Manga Spotlight: Biomega by Tsutomu Nihei Release by VIZ Media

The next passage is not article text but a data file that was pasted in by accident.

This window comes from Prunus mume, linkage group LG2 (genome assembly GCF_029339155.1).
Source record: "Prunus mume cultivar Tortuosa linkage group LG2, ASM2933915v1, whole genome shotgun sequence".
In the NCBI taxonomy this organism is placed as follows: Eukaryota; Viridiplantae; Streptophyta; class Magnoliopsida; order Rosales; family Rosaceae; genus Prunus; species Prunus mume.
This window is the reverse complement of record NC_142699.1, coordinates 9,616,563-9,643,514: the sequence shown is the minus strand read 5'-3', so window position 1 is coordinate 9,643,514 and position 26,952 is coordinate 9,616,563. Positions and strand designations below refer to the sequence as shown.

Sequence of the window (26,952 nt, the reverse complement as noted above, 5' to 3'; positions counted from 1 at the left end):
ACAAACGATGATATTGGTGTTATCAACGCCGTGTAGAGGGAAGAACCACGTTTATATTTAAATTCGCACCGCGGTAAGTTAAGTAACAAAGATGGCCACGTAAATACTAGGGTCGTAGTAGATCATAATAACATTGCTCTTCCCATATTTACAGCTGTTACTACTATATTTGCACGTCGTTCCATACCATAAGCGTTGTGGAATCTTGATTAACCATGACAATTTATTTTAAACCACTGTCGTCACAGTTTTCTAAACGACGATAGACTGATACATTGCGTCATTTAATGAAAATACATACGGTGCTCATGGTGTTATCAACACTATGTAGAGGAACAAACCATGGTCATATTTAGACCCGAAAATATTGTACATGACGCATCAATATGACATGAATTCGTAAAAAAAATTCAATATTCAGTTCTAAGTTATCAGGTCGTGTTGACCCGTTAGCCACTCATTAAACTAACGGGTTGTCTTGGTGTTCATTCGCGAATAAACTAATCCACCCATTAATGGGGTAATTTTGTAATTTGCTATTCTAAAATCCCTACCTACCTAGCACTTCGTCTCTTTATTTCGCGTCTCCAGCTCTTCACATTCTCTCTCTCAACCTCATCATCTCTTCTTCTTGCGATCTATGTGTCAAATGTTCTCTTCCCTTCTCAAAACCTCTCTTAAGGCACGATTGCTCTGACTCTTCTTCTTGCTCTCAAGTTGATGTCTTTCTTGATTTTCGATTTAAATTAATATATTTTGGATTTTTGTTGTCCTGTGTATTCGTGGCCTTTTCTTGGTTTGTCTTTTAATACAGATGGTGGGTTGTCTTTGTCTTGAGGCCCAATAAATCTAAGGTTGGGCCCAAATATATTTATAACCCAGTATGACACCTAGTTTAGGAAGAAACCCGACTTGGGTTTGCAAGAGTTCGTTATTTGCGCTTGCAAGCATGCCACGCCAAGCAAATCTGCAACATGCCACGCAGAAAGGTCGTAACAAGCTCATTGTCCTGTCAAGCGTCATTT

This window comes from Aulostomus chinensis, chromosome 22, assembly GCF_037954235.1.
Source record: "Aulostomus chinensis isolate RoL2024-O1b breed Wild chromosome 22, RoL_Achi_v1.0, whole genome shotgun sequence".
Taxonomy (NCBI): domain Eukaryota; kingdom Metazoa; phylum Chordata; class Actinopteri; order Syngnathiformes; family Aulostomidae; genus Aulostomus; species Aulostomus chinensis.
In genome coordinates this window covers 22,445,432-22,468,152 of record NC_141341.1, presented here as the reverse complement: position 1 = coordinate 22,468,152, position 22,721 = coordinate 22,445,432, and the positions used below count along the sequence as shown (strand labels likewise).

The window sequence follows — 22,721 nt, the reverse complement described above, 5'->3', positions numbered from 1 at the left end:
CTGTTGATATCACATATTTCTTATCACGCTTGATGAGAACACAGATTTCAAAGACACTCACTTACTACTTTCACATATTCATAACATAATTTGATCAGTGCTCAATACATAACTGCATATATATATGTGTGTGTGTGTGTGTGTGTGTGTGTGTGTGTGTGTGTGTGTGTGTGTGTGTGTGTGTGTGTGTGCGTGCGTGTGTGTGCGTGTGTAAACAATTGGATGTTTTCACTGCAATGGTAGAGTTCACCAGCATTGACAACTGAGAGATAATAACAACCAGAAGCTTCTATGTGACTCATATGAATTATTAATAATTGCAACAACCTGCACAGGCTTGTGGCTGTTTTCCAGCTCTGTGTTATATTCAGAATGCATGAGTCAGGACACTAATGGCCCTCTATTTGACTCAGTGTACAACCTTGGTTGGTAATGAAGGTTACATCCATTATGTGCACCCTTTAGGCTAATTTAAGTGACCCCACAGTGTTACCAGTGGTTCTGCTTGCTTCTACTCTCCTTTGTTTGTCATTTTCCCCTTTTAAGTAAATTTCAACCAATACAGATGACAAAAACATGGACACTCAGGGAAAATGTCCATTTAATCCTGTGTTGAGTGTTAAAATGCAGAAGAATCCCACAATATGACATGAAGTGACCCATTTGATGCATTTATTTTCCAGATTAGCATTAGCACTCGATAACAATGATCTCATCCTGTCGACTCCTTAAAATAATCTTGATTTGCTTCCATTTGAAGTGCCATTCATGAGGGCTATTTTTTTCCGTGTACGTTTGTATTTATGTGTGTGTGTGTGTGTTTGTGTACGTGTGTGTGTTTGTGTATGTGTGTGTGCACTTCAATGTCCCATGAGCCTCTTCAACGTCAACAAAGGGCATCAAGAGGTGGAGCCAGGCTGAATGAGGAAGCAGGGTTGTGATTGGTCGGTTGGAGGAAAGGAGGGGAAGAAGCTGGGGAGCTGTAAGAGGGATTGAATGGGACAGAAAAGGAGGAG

To my mind, one of the mysteries of manga in North America is why Tsutomu Neihei (Blame!) is not a more recognized figure. He renders armed men in immersive biomechanical labyrinths in a way that few others in the field and match. The visceral thrill that he taps into would seemingly find a receptive audience in the fans of first person shooting games of the Doom/Gears of War/Kill Zone lineage. This thought appears to have struck Marvel Comics too, because they've paired Neihei with properties such as Wolverine and Halo. As such, you can't really say Nihei is underexposed to North American readers. I can't name many other manga creators who've had that sort of bridge to build a reputation off. And yet, the demand for Nihei manga appears to be far from exceptional. I don't think "Nihei" on the cover moves copies of manga. The deduction does not hold up to logical scrutiny, but this makes we wonder if first person shooter fans are manga buyers. My Twitter description of Biomega was "Terminator/Kamen Rider enters a cyber-Lovecraftian zombie haunted town, meets talking sniper bear. Fearless guy in madness." That, and "Wouldn't want the job of the person who had to localize the art in Biomega (Sam Elzway)." It's the kind work whose high concept accelerates the heart rate of a geek/fan, and one perfectly suited to Nihei's distinctive imagery. There isn't much more than that, but it does deliver the promised spectacle. In 3005, humanity accomplishes its first manned flight to Mars in seven centuries. The crew, enchased in heavy exploration suits, feels their way through a girdered hall, until they come face to face with a pale woman with dark, dishevel hair, standing in the believed to be abandoned structure with no breathing apparatus. Six months earlier, a black clad, black helmeted man rode his black motorcycle towards the towering perimeter of a locked down megalopolis. Warned of the danger inherit in going in alone, our man Zouichi brushes aside the advise with a "whatever." Surrounded on all sides by walls and overpasses, Zouichi tracks the rollercoaster like highways. With little space to avoid confrontation, he attempts to steer around a swipe from the bludgeoning arm of an shambling ex-human, and Akira-Tetsuo's into an out of place, normal-if a bit-pail young woman as she walks across the street. Zombified N5S infected drones swarm. Zouichi responds with a drawn pistol and hail of bullets. While the onrush doesn't challenge Zouichi's composure, he is taken a bit aback when the young woman's body begins to stitch itself back together, at least to the extent that a grizzly bear carry a sniper rifle is able to get the drop on him. What works in a Nihei manga like Biomega is the technology-retrofitted Lovecraftian sense of being entombed by something man-made, yet incalculably malignant. He is not a great action manga artist. The space and interaction between physical objects occasionally does not look right and generally don't hold up to scrutiny. The intension is clear, but the sense of speed and weight is lost. Similarly the logic behind panel to panel transition is certainly discernable in a way that can't be said of all manga, and yet, how the illustrations advance from one panel to the next is not as considered or effective as it could be. What Nihei does excels at is design of sense of scale assaulting artificial landscapes and their ghastly inhabitants. Rather than aping Geiger, he offers his own nightmare vision of sanity consuming landscapes. With its spires stretching up a against a black sky and streets that are alternately empty and full of rampaging ghouls, Nihei's scope of astronomically misaligned architecture is projected onto a Silent Hill/Mist damned settlement. His best known work, Blame! was set in a cyclopean labyrinth of endlessly stacked layers. Whereas Biomega is still cyclopean and labyrinthian, Biomega is set in a sort of Innsmouth, a town (well, large city) corrupted by something extremely dark, perhaps as the spearhead for something larger. Rather than Grand Canyon meets Metropolis, meets Alien infestation, this one is House of Usher meets Space Mountain meets Metropolis meets Alien infestation. As in Blame!, Biomega is situated in a terrifying landscape. And, as in Blame!, there is a disparity between the mind shattering immenseness of the threat that surrounds the hero, and that hero's cool, professional detachment. This is man with no name versus town of zombies Tull scene of Stephen King's Gungslinger magnified into Matrix sci-fi proportions. You can accuse a character whose unaffected by that Lovecraftian menace of being underwritten. As with the sequential illustration, Nihei's writing talents are more workable than impressive. But, he does pull off the trick. Rather than thinking about a poorly defined trouble shooter, attention is turned to how hard/inhuman the guy who went in alone against the city of infected monster might be. Based on past performance and the trajectory established by Biomega's first volume, I don't imagine that one should expect much depth, insight or humanity from the manga. It's not Blade of the Immortal or Vagabond, in which the author is working from some larger vision of how people think or interact. Biomega is an effect. It's an effect that has become familiar from video games, but Nihei's mastery of it is so particular that it has to be seen.